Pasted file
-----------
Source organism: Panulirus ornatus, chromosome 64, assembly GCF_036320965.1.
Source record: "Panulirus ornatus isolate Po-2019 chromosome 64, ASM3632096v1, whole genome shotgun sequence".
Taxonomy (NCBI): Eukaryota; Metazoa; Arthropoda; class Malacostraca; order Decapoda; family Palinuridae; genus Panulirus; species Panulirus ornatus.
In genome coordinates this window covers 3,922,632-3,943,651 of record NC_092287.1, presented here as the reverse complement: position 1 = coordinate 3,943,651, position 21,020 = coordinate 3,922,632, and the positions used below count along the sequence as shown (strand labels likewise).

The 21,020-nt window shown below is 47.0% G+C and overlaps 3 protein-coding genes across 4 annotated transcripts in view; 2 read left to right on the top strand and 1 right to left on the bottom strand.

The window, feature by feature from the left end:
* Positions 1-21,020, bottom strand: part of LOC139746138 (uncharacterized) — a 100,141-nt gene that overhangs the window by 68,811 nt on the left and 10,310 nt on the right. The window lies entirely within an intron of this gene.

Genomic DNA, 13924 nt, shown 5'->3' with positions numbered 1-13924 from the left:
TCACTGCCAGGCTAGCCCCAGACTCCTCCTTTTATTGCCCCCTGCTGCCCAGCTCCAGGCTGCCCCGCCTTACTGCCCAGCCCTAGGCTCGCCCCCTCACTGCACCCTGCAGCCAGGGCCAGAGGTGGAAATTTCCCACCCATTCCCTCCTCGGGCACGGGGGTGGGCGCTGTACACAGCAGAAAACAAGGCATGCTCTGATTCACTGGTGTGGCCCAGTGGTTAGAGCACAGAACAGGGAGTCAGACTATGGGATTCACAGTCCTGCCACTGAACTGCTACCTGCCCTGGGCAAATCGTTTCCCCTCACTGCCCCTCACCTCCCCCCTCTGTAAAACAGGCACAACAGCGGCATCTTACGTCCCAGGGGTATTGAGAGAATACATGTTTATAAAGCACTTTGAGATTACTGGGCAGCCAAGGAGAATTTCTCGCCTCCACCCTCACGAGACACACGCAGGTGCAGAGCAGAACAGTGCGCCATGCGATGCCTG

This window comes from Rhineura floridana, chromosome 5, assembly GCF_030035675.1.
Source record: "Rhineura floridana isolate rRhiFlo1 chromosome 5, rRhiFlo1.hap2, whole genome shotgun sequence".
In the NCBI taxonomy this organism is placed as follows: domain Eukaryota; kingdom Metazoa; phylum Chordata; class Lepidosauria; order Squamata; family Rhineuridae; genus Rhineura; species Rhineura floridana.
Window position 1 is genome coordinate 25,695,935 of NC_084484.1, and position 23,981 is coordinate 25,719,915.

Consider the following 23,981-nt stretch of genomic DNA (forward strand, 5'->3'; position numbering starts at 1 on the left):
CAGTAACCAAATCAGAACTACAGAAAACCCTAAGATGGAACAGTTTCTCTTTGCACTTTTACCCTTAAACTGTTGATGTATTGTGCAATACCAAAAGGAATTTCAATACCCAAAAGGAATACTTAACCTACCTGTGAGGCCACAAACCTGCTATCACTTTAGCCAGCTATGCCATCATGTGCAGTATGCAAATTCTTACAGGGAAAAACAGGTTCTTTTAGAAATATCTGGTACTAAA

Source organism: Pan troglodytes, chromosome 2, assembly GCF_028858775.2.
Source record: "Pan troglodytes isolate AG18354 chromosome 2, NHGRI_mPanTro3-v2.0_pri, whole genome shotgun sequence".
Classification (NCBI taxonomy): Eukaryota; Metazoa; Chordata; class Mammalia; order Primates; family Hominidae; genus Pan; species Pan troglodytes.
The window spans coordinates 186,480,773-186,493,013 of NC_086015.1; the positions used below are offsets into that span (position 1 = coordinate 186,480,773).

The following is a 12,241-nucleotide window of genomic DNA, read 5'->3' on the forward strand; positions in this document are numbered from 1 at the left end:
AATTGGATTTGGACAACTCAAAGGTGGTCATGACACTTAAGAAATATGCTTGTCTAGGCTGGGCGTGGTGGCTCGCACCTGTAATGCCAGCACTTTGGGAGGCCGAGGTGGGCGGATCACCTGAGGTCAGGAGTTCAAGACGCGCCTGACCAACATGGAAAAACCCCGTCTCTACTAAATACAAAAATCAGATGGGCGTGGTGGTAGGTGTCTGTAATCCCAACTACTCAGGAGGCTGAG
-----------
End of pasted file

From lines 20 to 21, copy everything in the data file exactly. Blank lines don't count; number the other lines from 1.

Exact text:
The following is a 12,241-nucleotide window of genomic DNA, read 5'->3' on the forward strand; positions in this document are numbered from 1 at the left end:
AATTGGATTTGGACAACTCAAAGGTGGTCATGACACTTAAGAAATATGCTTGTCTAGGCTGGGCGTGGTGGCTCGCACCTGTAATGCCAGCACTTTGGGAGGCCGAGGTGGGCGGATCACCTGAGGTCAGGAGTTCAAGACGCGCCTGACCAACATGGAAAAACCCCGTCTCTACTAAATACAAAAATCAGATGGGCGTGGTGGTAGGTGTCTGTAATCCCAACTACTCAGGAGGCTGAG